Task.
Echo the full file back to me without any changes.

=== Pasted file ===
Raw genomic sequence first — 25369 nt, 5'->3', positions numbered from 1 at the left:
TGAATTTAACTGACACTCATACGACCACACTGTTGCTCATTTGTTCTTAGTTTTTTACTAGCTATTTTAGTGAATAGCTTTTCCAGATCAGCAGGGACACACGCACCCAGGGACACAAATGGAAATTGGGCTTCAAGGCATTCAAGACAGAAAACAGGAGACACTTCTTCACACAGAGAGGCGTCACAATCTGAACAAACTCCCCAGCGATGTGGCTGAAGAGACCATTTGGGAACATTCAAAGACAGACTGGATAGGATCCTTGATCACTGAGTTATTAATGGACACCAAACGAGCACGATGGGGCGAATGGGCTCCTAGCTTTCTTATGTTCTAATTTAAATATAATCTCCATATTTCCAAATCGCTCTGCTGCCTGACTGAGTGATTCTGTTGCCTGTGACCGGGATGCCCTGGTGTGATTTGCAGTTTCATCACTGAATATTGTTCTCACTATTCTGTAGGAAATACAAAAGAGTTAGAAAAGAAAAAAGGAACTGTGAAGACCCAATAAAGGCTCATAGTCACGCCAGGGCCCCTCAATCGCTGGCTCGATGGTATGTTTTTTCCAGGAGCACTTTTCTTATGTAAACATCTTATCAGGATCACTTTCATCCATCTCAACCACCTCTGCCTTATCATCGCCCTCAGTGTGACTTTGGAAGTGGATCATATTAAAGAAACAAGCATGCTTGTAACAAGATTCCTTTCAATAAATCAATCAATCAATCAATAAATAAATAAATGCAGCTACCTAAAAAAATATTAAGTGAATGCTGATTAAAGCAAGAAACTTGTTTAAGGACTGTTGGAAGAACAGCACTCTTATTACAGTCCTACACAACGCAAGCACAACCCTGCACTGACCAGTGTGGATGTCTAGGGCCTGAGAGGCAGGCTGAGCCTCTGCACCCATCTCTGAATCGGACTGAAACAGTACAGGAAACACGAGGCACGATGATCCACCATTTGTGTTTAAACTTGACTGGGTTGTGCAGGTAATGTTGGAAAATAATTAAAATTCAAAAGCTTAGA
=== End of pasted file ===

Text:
Raw genomic sequence first — 25369 nt, 5'->3', positions numbered from 1 at the left:
TGAATTTAACTGACACTCATACGACCACACTGTTGCTCATTTGTTCTTAGTTTTTTACTAGCTATTTTAGTGAATAGCTTTTCCAGATCAGCAGGGACACACGCACCCAGGGACACAAATGGAAATTGGGCTTCAAGGCATTCAAGACAGAAAACAGGAGACACTTCTTCACACAGAGAGGCGTCACAATCTGAACAAACTCCCCAGCGATGTGGCTGAAGAGACCATTTGGGAACATTCAAAGACAGACTGGATAGGATCCTTGATCACTGAGTTATTAATGGACACCAAACGAGCACGATGGGGCGAATGGGCTCCTAGCTTTCTTATGTTCTAATTTAAATATAATCTCCATATTTCCAAATCGCTCTGCTGCCTGACTGAGTGATTCTGTTGCCTGTGACCGGGATGCCCTGGTGTGATTTGCAGTTTCATCACTGAATATTGTTCTCACTATTCTGTAGGAAATACAAAAGAGTTAGAAAAGAAAAAAGGAACTGTGAAGACCCAATAAAGGCTCATAGTCACGCCAGGGCCCCTCAATCGCTGGCTCGATGGTATGTTTTTTCCAGGAGCACTTTTCTTATGTAAACATCTTATCAGGATCACTTTCATCCATCTCAACCACCTCTGCCTTATCATCGCCCTCAGTGTGACTTTGGAAGTGGATCATATTAAAGAAACAAGCATGCTTGTAACAAGATTCCTTTCAATAAATCAATCAATCAATCAATAAATAAATAAATGCAGCTACCTAAAAAAATATTAAGTGAATGCTGATTAAAGCAAGAAACTTGTTTAAGGACTGTTGGAAGAACAGCACTCTTATTACAGTCCTACACAACGCAAGCACAACCCTGCACTGACCAGTGTGGATGTCTAGGGCCTGAGAGGCAGGCTGAGCCTCTGCACCCATCTCTGAATCGGACTGAAACAGTACAGGAAACACGAGGCACGATGATCCACCATTTGTGTTTAAACTTGACTGGGTTGTGCAGGTAATGTTGGAAAATAATTAAAATTCAAAAGCTTAGA